• Provide a list of all the data you collect and then used in the maps. Include the data source and projection system that the data is in (both its original form and what reprojection you may have done).
  • Provide a written summary (1 – 2 pages) of your work, give details, and document a step-by-step procedure. This can include the list mentioned above.

    This is your chance to demonstrate what you have learned. I encourage you to put some effort into this. I expect to see at least 3 - 4 maps with at least 10 data layers. This will count as 10% of your final grade. The projects will be due by the end of class on December 14th. Again, you will hand in:

    1 digital PowerPoint map book, 1 written report

Final Project - Watershed Analysis - Option # 1

Project Description

Scenario: Monitoring sites on streams in the Reed Creek watershed (in Asheville) have shown high concentrations of sediment and other chemicals during periods of rain. Your task is to quantify landuse and impervious surfaces in the Reed Creek watershed.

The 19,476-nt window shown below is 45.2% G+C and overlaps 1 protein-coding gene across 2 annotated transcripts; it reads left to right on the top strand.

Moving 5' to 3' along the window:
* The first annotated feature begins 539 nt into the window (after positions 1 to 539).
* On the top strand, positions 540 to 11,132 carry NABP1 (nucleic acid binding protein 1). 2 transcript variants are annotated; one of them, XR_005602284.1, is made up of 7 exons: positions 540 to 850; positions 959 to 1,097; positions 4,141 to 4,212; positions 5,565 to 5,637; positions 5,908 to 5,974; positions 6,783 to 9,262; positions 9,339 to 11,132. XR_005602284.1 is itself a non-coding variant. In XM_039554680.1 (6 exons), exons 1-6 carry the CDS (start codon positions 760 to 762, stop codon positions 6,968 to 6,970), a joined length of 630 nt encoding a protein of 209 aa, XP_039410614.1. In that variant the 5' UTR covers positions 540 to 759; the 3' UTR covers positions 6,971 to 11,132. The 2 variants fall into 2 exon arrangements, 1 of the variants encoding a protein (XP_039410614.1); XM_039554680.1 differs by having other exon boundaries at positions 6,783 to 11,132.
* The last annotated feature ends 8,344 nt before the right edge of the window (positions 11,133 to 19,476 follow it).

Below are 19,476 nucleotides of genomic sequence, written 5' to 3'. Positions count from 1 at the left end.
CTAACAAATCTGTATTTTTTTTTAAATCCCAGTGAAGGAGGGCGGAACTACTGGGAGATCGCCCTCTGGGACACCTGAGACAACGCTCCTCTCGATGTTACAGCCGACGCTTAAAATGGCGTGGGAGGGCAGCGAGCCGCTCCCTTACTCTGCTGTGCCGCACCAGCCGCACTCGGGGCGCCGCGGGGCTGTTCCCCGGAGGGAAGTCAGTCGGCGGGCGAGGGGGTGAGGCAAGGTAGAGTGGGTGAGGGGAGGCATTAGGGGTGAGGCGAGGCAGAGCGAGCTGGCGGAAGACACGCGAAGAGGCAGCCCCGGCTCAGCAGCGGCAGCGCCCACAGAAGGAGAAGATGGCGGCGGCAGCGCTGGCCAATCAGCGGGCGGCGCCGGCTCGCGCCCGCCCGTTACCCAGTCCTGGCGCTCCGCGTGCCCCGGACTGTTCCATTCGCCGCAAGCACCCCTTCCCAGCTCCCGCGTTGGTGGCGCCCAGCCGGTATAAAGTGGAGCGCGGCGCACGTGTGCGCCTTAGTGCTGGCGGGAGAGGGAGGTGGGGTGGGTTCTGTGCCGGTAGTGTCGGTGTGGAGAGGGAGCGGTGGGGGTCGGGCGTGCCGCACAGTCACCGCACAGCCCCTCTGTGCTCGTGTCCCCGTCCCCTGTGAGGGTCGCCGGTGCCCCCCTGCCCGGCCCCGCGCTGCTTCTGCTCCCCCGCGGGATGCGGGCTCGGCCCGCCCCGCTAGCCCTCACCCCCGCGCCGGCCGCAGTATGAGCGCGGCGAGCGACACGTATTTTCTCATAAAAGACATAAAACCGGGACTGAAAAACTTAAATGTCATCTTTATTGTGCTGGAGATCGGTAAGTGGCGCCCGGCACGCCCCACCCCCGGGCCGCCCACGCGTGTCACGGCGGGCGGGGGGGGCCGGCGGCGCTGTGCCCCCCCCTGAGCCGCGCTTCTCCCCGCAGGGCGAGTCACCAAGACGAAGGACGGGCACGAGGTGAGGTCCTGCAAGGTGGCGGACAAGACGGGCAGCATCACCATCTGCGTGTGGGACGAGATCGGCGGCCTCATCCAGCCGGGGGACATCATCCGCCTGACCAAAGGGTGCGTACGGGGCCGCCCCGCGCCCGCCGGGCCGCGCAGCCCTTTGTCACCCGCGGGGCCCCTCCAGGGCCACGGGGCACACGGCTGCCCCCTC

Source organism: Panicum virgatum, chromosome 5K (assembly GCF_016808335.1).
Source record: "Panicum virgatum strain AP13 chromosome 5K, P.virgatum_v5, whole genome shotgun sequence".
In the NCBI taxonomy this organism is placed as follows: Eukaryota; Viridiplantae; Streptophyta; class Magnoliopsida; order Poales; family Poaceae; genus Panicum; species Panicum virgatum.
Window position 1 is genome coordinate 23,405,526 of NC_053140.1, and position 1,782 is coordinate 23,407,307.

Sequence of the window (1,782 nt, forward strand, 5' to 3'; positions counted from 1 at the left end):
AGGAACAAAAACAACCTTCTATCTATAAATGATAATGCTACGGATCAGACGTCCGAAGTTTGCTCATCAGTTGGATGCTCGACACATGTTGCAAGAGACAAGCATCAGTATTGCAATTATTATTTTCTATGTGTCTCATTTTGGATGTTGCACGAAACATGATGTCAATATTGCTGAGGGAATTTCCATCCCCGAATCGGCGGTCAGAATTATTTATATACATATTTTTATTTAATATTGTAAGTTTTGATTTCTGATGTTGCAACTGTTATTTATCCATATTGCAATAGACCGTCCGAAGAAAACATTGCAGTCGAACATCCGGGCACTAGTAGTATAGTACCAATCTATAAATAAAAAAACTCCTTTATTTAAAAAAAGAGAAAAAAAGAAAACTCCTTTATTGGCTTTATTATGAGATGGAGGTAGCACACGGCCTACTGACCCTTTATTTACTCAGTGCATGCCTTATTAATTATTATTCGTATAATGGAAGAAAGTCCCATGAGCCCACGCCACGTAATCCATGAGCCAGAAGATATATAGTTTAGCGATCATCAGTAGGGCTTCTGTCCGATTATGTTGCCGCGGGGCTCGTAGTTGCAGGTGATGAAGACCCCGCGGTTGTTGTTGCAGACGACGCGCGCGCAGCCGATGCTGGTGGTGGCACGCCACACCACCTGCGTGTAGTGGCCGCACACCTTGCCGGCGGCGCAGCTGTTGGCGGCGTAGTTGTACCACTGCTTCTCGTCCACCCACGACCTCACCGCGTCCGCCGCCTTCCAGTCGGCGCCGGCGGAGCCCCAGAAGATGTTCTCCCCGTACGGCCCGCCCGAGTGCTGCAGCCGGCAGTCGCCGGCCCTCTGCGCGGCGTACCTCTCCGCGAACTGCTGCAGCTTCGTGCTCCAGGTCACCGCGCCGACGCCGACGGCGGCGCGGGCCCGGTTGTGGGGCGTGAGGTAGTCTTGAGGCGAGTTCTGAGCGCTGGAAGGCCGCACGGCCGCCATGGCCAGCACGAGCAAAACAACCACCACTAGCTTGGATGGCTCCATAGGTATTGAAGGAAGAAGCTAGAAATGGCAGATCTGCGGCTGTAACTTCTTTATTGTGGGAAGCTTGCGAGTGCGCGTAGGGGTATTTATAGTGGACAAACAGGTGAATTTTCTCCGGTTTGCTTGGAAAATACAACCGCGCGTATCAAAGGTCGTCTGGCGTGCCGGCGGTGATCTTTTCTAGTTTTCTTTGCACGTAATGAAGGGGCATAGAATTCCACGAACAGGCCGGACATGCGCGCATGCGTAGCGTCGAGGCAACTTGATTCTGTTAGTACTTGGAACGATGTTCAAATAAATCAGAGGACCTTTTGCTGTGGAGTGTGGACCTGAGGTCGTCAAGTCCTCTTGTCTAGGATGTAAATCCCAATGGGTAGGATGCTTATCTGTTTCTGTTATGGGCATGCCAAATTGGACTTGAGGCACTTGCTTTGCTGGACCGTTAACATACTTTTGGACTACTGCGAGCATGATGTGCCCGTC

Required Anaysis for Reed Creek Watershed:

  • Determine percentages of landuse within 300 feet of streams in the watershed
  • Determine the percentage of impervious surfaces in the watershed
  • Determine total length of roads in the watershed (feet and miles) in the watershed

Data Sources:


Write up / Report: During the course of the project, make certain to take good notes and record your process. It is very important to document your work so other people can understand what you did without talking to you. Your project (process, analysis, results) should be able to be duplicated by someone else from your documentation. Your report should include the following at a minimum.

  1. Introduction
  2. Methods / Analysis
  3. Results (graphs/charts)
  4. Conclusion